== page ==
Charles Fort and Dreiser

charles-fort-and-a-man-named-dreiser

Posted above as a downloadable PDF file is an article about the relationship between Charles Fort and Theodore Dreiser that appeared in Fortean Times, a British publication, (Mike Dash, “Charles Fort and a Man Named Dreiser,” Fortean Times, no. 51, winter 1988/89, pp. 40–48). The article is not referenced in the entry on Fort in A Theodore Dreiser Encyclopedia.

 

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Charles Hoy Fort (1874-1932) and Theodore Dreiser met in 1905 and maintained a relationship until Fort’s death. According to the entry on Fort in A Theodore Dreiser Encyclopedia, the two “maintained a close, dynamic relationship.”

Born in Albany, NY of Dutch ancestry, Fort was an American writer and researcher who specialized in anomalous phenomena.

 

 
See Roark Mulligan, “Fort, Charles” in A Theodore Dreiser Encyclopedia, edited by Keith Newlin, pp. 144-145.

 

— Roger W. Smith

      October 2016

 

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Addendum
:

According to the Wikipedia entry on Charles Fort at

https://en.wikipedia.org/wiki/Charles_Fort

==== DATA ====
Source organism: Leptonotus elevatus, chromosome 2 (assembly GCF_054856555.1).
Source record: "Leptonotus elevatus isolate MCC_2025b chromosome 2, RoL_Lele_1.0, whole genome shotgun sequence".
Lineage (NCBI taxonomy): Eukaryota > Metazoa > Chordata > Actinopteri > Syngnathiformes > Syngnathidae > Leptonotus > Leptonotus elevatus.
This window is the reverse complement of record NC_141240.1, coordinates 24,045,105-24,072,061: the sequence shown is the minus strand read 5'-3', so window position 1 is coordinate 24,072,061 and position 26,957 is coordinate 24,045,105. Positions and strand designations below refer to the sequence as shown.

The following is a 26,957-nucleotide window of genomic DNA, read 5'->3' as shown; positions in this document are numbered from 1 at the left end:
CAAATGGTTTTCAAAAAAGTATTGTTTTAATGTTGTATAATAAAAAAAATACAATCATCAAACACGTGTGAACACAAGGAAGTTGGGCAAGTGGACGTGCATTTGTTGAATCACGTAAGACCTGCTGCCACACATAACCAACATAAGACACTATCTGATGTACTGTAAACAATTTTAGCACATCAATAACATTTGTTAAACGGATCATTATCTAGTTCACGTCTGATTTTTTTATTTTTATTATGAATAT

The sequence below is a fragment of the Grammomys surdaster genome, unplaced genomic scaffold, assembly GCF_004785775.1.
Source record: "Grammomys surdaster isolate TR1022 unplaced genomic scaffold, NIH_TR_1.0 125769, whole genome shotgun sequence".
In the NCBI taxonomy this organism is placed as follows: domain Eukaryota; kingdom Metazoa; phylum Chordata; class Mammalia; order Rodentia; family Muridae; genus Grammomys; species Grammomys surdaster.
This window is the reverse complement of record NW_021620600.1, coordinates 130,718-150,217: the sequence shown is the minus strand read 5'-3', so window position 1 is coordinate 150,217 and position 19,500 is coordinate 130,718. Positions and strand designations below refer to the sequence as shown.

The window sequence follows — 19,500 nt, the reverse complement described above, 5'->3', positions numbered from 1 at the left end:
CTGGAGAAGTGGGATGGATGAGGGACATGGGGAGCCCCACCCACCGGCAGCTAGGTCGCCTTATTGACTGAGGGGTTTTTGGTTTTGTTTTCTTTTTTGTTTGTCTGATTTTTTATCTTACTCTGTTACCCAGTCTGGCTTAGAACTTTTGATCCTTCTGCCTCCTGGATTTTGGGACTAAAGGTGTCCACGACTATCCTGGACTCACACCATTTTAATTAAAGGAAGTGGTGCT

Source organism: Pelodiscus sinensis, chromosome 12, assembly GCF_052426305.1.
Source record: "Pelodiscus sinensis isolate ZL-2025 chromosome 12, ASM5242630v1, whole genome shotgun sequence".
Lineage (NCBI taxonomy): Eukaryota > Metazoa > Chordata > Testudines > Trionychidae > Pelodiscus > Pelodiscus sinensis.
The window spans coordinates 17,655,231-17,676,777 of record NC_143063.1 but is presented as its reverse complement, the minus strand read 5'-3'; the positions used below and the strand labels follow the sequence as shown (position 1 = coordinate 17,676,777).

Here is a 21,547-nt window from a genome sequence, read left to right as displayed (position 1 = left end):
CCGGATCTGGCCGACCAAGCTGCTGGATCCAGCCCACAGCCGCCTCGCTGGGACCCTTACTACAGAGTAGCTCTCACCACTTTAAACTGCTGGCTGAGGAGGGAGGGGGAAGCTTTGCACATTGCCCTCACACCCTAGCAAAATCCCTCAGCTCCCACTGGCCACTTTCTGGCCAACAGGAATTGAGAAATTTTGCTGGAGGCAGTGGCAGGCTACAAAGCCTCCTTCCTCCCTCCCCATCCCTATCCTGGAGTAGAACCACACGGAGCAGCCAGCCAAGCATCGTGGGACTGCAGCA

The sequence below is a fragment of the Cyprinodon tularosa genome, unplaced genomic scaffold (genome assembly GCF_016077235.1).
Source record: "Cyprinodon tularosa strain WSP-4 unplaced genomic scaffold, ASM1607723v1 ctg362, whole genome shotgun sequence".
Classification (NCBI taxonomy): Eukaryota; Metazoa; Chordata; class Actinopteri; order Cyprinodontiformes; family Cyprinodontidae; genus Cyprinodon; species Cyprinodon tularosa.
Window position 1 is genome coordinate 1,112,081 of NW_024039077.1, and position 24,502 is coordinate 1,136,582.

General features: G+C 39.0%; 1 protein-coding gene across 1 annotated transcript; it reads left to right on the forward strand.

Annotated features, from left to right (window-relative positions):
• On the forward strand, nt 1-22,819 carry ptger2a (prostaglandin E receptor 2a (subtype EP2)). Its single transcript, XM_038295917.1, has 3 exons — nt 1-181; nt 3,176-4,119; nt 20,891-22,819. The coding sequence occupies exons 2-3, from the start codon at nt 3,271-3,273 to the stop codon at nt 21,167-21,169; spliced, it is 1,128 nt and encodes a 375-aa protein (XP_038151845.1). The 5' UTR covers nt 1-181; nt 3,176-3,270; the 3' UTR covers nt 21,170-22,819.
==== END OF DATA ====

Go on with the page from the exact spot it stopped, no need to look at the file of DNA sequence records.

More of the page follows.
The Fortean Society was initiated at the Savoy-Plaza Hotel in New York City on 26 January 1931 by some of Fort’s friends, many of whom were significant writers such as Theodore Dreiser, Ben Hecht, Alexander Woollcott, and organized by fellow American writer Tiffany Thayer, half in earnest and half in the spirit of great good humor, like the works of Fort himself. The board of founders included Dreiser, Hecht, Booth Tarkington, Aaron Sussman, John Cowper Powys, the former editor of Puck Harry Leon Wilson, Woolcott and J. David Stern, publisher of the Philadelphia Record. Active members of the Fortean Society included journalist H.L. Mencken and prominent science fiction writers such as Eric Frank Russell and Damon Knight. Fort, however, rejected the Society and refused the presidency, which went to his friend writer Theodore Dreiser; he was lured to its inaugural meeting by false telegrams. As a strict non-authoritarian, Fort refused to establish himself as an authority, and further objected on the grounds that those who would be attracted by such a grouping would be spiritualists, zealots, and those opposed to a science that rejected them; it would attract those who believed in their chosen phenomena: an attitude exactly contrary to Forteanism. Fort did hold unofficial meetings and had a long history of getting together informally with many of NYC’s literati such as Theodore Dreiser and Ben Hecht at their various apartments where they would talk, have a meal and then listen to brief reports.

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